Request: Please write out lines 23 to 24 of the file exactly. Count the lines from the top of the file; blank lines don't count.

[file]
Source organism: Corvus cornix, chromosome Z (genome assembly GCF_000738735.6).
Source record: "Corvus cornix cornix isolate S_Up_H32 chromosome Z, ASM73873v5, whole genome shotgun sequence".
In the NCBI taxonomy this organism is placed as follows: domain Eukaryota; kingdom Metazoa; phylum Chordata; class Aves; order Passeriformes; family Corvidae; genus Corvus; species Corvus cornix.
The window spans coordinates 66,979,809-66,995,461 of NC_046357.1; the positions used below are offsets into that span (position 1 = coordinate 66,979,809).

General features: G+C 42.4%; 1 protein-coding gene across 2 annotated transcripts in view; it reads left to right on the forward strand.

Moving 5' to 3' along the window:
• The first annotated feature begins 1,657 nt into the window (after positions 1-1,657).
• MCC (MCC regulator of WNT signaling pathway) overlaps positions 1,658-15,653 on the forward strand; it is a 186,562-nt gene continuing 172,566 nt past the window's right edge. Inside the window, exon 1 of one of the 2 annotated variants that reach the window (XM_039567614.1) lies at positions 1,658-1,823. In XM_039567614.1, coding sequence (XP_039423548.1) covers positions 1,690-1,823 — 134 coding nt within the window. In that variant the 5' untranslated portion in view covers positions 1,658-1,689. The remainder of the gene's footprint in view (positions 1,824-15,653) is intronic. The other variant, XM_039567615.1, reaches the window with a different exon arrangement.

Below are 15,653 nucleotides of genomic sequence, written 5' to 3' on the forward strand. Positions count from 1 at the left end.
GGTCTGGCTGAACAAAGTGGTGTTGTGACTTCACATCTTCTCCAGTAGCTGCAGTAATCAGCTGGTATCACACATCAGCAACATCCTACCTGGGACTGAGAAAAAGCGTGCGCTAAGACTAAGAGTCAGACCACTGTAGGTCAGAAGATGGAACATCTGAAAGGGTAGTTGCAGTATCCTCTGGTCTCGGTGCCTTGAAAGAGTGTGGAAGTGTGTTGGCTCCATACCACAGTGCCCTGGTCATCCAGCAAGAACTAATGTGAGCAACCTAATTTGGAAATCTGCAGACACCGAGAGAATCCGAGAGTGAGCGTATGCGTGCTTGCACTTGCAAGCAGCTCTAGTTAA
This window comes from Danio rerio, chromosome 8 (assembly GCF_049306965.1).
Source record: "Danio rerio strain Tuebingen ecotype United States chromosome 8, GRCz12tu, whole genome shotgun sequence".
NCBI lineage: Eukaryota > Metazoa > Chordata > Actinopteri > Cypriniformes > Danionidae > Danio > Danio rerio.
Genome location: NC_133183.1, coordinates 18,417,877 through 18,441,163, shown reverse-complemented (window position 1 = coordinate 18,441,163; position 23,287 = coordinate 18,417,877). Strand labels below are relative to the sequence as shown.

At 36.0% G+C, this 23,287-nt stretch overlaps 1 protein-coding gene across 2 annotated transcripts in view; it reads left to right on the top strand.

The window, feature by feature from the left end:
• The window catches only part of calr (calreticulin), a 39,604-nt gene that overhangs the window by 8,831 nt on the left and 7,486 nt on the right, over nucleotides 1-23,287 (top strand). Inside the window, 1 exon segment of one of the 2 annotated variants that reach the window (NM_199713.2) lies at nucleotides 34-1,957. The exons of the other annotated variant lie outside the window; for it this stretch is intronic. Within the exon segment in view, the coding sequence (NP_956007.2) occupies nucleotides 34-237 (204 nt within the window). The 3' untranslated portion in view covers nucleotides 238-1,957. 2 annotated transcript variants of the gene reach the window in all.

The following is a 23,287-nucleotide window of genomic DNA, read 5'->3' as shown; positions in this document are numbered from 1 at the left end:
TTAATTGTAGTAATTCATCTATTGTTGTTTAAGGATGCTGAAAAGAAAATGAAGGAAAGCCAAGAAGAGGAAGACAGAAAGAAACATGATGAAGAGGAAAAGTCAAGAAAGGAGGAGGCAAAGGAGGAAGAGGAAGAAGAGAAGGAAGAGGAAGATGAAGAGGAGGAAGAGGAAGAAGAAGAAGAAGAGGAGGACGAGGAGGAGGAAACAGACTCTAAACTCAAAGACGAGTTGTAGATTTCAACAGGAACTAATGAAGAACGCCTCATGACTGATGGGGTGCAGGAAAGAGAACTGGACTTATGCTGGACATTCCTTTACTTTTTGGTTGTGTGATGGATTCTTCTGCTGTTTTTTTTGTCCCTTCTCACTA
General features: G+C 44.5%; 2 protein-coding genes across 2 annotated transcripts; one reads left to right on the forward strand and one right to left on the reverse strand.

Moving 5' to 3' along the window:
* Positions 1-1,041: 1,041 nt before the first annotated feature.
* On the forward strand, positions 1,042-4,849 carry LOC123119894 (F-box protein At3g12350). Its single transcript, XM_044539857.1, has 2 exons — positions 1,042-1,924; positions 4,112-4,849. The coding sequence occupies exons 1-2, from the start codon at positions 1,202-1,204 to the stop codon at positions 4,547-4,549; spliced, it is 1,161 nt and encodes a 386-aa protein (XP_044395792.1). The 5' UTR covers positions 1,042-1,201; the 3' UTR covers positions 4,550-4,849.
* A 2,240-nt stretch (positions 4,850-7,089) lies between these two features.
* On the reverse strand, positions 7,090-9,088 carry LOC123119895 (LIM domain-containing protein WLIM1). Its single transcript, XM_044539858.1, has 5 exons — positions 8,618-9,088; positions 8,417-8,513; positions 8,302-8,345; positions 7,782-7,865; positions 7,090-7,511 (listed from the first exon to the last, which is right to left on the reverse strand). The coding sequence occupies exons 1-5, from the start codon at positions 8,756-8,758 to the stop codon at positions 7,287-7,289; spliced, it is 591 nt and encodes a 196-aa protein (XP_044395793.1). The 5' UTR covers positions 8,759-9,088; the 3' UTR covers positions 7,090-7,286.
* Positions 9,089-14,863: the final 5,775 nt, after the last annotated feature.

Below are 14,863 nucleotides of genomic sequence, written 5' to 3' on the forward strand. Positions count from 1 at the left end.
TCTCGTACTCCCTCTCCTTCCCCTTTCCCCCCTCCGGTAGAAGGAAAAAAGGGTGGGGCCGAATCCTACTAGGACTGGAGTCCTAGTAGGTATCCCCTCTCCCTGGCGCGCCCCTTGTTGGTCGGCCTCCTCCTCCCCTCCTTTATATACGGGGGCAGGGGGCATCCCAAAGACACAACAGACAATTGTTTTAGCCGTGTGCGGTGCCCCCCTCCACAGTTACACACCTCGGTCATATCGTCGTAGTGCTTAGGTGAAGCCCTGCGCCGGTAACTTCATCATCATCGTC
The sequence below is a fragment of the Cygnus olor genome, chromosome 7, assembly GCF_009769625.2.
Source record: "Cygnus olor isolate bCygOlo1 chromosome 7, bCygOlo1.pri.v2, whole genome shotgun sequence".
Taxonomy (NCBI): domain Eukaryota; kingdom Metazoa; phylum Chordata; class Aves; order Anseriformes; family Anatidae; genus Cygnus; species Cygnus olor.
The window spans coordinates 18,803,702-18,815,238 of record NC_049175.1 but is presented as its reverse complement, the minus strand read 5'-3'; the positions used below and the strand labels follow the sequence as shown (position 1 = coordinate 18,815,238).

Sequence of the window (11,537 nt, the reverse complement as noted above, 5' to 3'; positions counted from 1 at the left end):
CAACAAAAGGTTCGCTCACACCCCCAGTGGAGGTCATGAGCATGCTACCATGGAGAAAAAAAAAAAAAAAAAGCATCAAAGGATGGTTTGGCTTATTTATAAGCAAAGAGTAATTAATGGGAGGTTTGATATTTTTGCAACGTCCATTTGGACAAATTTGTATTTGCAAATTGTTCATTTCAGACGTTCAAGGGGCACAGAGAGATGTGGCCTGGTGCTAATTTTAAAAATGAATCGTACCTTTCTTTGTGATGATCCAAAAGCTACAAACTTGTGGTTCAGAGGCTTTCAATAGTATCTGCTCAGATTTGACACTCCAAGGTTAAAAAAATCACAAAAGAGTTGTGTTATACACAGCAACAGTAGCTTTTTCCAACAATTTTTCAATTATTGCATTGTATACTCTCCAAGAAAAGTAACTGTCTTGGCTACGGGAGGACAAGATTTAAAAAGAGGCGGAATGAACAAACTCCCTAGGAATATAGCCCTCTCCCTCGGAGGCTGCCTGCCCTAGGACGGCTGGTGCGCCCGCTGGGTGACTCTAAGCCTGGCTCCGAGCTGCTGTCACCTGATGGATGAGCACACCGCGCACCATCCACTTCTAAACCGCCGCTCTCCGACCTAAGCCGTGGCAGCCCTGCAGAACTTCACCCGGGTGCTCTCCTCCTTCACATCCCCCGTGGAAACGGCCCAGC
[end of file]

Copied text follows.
* On the forward strand, positions 1,042-4,849 carry LOC123119894 (F-box protein At3g12350). Its single transcript, XM_044539857.1, has 2 exons — positions 1,042-1,924; positions 4,112-4,849. The coding sequence occupies exons 1-2, from the start codon at positions 1,202-1,204 to the stop codon at positions 4,547-4,549; spliced, it is 1,161 nt and encodes a 386-aa protein (XP_044395792.1). The 5' UTR covers positions 1,042-1,201; the 3' UTR covers positions 4,550-4,849.
* A 2,240-nt stretch (positions 4,850-7,089) lies between these two features.